Tuesday, March 5, 2019

Wearin' O' the Green

Hello, Dear Friends, can you believe it is already March?
Here in Washington State, we are having
clear, but cold weather, with a mournful wind
that kicks up as the sun sets,
reminding us that Old Man Winter is in no hurry
to pack his bags and head south.

Soon, it will be spring, (I keep telling myself)
so to celebrate the coming change in seasons
and to honor my Irish roots for St. Patrick's Day,
I have given my kitchen a happy little make-over. 
A bit of Wearin' O' the Green!

I've unpacked my green depression glass
and a few other sweet treasures,
in anticipation of spring. 
And shamrocks for St. Patrick's Day.
The teacup and saucer were a recent birthday gift
from a dear one. 

Vintage potholders and green canning jars
always make me smile :)
I found the needlework, years ago,
at a flea market with my dear Mom.
I miss those happy times together, but the
message reminds me to bless each new day.

I have a collection of vintage aprons in different colors
to match my many decorating moods.
This one has sweet embroidery on the pockets
and hemline and hangs on my pantry door,
waiting for the next baking session. 
Speaking of baking.....I was
mixing some streusel for an apple cake,
when all of a sudden, I heard a loud 'Pop!'
and the streusel went flying!
 The pastry blender broke!
The dogs and I played duck and cover.....
I've never found the little bolt
that popped off, but I did hear it hit the wall. 
Things like that always seem to happen to me :)

I sewed a sweet curtain for my kitchen window
 out of 3 dish towels and some rick-rack. 

I found these shamrock mugs last year.

I have four - two for each side of my shelves. 

The stove shelves are Wearin' the Green, too.
The potholders and green teapot were
gifts from dear loved ones.
I found the green enamel refrigerator dishes
years ago. The sweet painting was a flea-market find. 

The vintage potholder/doily has crocheted
flowers all around.
So much work went into this humble
little kitchen accessory!
I love the Art Nouveau style of the vase
that I found at a flea market two years ago.

My painted and stenciled kitchen cart
shows off Depression era bowls
and a flour sifter.
If only they could talk.......
My parents were born during the Great Depression
 and told me amazing stories
of how they all survived.
Their struggles, and those of my Irish/Scots
ancestors, endear them to my heart.
I appreciate the sacrifices and obstacles
they had to overcome to give
their children and descendants a
better life.
Now that I am older and have studied the
history of my Scots/Irish ancestors, I realize how many
hurdles they had to overcome.

I made some pillows for my kitchen daybed
 to match my kitchen window.
Dish toweling is so nice to work with.
It's already hemmed and the fabric has a
nice, homespun weave.
I found the 'Irish Crochet' pillows at my
favorite thrifty store.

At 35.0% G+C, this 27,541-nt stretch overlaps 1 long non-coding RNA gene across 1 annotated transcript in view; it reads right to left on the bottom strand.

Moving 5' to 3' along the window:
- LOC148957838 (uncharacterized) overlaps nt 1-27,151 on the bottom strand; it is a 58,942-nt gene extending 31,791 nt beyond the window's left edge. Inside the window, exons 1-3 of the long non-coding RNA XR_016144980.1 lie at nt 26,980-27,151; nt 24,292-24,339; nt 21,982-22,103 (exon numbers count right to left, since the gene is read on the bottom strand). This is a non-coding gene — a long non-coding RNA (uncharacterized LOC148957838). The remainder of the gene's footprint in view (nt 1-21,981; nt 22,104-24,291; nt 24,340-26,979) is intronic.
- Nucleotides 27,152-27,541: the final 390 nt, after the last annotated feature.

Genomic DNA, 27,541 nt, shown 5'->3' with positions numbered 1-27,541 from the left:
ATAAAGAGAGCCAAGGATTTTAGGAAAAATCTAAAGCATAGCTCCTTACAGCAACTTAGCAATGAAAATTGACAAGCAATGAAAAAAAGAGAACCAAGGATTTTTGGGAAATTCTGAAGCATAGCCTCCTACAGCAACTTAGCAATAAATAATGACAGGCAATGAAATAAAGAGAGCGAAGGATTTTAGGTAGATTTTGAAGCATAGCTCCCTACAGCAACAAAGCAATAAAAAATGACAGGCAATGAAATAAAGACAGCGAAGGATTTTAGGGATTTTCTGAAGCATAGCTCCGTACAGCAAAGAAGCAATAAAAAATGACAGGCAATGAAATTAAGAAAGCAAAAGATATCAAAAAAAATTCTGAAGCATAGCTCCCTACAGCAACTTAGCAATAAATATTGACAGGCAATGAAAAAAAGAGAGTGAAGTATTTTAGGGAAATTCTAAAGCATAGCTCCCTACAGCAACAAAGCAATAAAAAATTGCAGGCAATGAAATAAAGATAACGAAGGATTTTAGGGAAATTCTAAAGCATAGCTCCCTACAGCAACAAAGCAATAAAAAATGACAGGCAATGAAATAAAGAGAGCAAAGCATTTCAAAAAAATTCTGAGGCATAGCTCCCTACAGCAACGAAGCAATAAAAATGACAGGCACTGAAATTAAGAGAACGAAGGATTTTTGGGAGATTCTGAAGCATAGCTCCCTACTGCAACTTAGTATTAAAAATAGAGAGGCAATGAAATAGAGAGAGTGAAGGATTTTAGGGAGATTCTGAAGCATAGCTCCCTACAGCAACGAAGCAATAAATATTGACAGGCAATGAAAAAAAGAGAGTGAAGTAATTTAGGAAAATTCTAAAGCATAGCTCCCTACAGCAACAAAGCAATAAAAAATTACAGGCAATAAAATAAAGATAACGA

A sweet Irish scene.

A thrift store 'painting' and flowers in a
vintage coffee can bring in the green.
The doily is a pot-holder :)

My captured gnome waits for spring
on my green enamel-top table.
I keep a basket for my garden gloves,
twine and clippers, here by the door
to the deck.
The sweet garden theme tea-towels were
a gift from a dear friend who is also the co-grandmother
of our 3 little grandsons. 
Printed are 'Tools of the trade', 'Going out shoes'
and 'Plants are my buds' :)

Kai waits for me to come outside.
The day warms up nicely in the sunshine,
but as soon as the sun sets, it becomes
frigid once more.

Whitey prefers the comfort of his cushy bed.
(Which you can't see under all his thick fur!
He likes to sleep with his head hanging off :)
He's my sweet old boy.

I set up an impromptu potting station
and planted some 'glacier' pansies
in painted clay pots.
I used exterior porch paint on the pots,
and they have weathered through a couple of years
so far. I put them on a plant stand
that I can see from my living room. 

The sunsets have been beautiful on 
sherbet covered Mt. Rainier. 

Sunshine is a rare commodity here in 
the Pacific Northwest this time of year, 
so I am enjoying every sunny day. 

Today I am sharing with:
Let's Add Sprinkles: Keep in Touch

Keep In Touch Tuesday LInk Party

Thank you for visiting, Dear Friends. 
I always enjoy your company. 
And thank you so much for your wonderful,
interesting comments on my last post. 
I so wish we could all gather together 
with our books over a nice cup of tea. 
We are all certainly kindred spirits. 

Wearin' O' the Green

O Paddy dear, and did ye hear the news that's goin' round?
The shamrock is by law forbid to grow on Irish ground!
No more Saint Patrick's Day we'll keep, his color can't be seen
For there's a cruel law ag'in the Wearin' o' the Green."
I met with Napper Tandy, and he took me by the hand
And he said, "How's poor old Ireland, and how does she stand?"
"She's the most distressful country that ever yet was seen
For they're hanging men and women there for the Wearin' o' the Green."
"So if the color we must wear be England's cruel red
Let it remind us of the blood that Irishmen have shed
And pull the shamrock from your hat, and throw it on the sod
But never fear, 'twill take root there, though underfoot 'tis trod.
When laws can stop the blades of grass from growin' as they grow
And when the leaves in summer-time their color dare not show
Then I will change the color too I wear in my caubeen
But till that day, please God, I'll stick to the Wearin' o' the Green.

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